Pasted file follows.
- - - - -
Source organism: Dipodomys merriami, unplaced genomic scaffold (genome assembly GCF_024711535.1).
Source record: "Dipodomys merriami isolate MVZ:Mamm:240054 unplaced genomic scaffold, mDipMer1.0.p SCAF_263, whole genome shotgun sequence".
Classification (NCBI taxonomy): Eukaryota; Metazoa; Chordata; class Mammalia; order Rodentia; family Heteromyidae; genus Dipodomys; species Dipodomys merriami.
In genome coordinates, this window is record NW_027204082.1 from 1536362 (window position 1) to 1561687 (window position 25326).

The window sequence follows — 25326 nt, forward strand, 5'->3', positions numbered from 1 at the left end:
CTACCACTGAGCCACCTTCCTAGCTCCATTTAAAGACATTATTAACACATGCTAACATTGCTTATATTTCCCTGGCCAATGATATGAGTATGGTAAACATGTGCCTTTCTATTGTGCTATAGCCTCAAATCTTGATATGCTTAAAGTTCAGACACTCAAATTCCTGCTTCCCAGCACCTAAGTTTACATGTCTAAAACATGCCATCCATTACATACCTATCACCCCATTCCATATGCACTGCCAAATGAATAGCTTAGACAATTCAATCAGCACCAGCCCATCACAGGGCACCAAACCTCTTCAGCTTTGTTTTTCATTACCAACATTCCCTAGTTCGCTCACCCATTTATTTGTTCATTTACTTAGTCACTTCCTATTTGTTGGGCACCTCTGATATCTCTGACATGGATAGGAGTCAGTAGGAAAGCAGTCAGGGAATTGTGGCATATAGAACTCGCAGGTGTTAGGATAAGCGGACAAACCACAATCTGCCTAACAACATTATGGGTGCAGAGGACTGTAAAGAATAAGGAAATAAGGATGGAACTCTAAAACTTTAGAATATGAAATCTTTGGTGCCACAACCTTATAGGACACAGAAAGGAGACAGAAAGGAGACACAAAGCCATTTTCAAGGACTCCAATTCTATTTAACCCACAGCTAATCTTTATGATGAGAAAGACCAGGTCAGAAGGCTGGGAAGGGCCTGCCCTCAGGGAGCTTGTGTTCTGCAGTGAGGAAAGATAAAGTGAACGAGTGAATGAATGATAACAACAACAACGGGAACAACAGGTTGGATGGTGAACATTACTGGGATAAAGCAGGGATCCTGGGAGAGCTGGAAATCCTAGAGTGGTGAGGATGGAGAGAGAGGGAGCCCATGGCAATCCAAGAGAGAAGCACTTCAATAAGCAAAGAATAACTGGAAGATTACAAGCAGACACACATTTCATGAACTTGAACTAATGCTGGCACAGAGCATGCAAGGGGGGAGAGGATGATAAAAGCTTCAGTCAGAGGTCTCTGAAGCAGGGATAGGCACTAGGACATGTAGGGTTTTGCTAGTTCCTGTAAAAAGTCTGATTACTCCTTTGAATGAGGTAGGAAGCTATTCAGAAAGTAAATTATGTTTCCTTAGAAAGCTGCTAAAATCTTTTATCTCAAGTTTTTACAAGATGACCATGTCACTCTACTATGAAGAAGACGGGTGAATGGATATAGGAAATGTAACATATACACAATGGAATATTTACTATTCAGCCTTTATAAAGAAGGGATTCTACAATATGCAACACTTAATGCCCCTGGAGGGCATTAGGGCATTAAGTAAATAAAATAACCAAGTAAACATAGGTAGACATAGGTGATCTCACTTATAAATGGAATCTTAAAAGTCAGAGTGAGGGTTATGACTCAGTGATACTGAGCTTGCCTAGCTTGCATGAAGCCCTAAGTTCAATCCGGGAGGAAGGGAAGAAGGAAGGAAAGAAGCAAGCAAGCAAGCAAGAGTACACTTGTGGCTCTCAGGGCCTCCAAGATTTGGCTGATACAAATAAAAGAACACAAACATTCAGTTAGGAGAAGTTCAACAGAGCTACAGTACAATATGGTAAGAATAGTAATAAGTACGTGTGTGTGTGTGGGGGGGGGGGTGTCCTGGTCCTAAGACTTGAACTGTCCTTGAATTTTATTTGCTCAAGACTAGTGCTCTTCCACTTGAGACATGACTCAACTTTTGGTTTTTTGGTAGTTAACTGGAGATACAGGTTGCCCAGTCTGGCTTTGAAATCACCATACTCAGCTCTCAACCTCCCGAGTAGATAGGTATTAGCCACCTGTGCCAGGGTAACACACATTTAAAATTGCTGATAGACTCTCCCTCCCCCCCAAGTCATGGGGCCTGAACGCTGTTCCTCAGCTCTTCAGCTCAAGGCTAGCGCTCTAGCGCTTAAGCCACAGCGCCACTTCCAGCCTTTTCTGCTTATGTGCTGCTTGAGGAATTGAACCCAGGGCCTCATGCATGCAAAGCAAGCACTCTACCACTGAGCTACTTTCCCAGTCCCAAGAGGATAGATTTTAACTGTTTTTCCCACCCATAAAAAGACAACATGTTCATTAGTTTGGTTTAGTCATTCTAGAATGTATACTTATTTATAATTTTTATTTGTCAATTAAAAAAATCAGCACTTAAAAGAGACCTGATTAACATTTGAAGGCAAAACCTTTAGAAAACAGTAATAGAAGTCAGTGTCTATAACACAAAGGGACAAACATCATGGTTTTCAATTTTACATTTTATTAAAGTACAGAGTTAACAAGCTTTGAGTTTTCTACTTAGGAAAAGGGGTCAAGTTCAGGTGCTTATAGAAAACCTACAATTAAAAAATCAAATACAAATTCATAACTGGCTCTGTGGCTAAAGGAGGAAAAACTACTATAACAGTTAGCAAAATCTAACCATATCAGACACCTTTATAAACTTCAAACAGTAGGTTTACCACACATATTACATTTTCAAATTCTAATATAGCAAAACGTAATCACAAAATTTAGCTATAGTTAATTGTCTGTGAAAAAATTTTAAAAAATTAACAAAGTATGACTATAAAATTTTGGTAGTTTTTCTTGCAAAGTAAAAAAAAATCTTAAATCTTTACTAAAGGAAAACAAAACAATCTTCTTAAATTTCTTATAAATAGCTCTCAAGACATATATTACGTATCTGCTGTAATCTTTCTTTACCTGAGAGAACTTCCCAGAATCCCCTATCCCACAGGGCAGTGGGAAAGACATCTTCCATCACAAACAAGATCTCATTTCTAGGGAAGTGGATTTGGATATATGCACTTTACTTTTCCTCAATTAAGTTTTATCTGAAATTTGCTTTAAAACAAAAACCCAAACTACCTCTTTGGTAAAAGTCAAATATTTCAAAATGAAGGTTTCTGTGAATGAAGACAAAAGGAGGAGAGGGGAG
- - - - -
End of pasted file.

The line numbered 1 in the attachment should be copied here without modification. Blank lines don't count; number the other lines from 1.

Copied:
Source organism: Dipodomys merriami, unplaced genomic scaffold (genome assembly GCF_024711535.1).